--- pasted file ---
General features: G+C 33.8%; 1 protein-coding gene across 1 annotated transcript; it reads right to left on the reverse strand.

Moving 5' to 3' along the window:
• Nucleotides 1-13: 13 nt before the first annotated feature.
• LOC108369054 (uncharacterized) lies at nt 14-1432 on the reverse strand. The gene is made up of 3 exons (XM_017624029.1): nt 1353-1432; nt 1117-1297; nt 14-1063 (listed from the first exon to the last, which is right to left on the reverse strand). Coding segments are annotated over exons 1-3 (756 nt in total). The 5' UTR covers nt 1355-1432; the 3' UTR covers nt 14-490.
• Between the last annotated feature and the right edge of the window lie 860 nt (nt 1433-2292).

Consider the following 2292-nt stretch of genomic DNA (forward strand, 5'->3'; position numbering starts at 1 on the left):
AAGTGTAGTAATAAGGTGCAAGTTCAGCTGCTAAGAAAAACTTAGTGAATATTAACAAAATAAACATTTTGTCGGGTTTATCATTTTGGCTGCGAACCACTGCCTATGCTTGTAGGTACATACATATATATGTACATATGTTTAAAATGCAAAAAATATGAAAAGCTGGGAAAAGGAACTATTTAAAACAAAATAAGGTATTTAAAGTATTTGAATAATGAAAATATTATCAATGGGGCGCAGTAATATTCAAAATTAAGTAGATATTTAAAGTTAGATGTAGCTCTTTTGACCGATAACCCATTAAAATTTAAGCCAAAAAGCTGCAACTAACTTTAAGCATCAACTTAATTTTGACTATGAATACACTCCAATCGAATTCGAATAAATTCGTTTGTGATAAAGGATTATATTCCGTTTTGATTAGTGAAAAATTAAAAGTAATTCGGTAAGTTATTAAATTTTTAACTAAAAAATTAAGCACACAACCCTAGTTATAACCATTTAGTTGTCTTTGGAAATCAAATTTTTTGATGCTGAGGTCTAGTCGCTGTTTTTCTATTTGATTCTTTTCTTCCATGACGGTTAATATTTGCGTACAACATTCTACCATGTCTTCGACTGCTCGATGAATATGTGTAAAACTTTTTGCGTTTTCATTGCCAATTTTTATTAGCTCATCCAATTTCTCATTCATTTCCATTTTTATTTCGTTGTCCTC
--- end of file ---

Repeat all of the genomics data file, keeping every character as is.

General features: G+C 33.8%; 1 protein-coding gene across 1 annotated transcript; it reads right to left on the reverse strand.

Moving 5' to 3' along the window:
• Nucleotides 1-13: 13 nt before the first annotated feature.
• LOC108369054 (uncharacterized) lies at nt 14-1432 on the reverse strand. The gene is made up of 3 exons (XM_017624029.1): nt 1353-1432; nt 1117-1297; nt 14-1063 (listed from the first exon to the last, which is right to left on the reverse strand). Coding segments are annotated over exons 1-3 (756 nt in total). The 5' UTR covers nt 1355-1432; the 3' UTR covers nt 14-490.
• Between the last annotated feature and the right edge of the window lie 860 nt (nt 1433-2292).

Consider the following 2292-nt stretch of genomic DNA (forward strand, 5'->3'; position numbering starts at 1 on the left):
AAGTGTAGTAATAAGGTGCAAGTTCAGCTGCTAAGAAAAACTTAGTGAATATTAACAAAATAAACATTTTGTCGGGTTTATCATTTTGGCTGCGAACCACTGCCTATGCTTGTAGGTACATACATATATATGTACATATGTTTAAAATGCAAAAAATATGAAAAGCTGGGAAAAGGAACTATTTAAAACAAAATAAGGTATTTAAAGTATTTGAATAATGAAAATATTATCAATGGGGCGCAGTAATATTCAAAATTAAGTAGATATTTAAAGTTAGATGTAGCTCTTTTGACCGATAACCCATTAAAATTTAAGCCAAAAAGCTGCAACTAACTTTAAGCATCAACTTAATTTTGACTATGAATACACTCCAATCGAATTCGAATAAATTCGTTTGTGATAAAGGATTATATTCCGTTTTGATTAGTGAAAAATTAAAAGTAATTCGGTAAGTTATTAAATTTTTAACTAAAAAATTAAGCACACAACCCTAGTTATAACCATTTAGTTGTCTTTGGAAATCAAATTTTTTGATGCTGAGGTCTAGTCGCTGTTTTTCTATTTGATTCTTTTCTTCCATGACGGTTAATATTTGCGTACAACATTCTACCATGTCTTCGACTGCTCGATGAATATGTGTAAAACTTTTTGCGTTTTCATTGCCAATTTTTATTAGCTCATCCAATTTCTCATTCATTTCCATTTTTATTTCGTTGTCCTC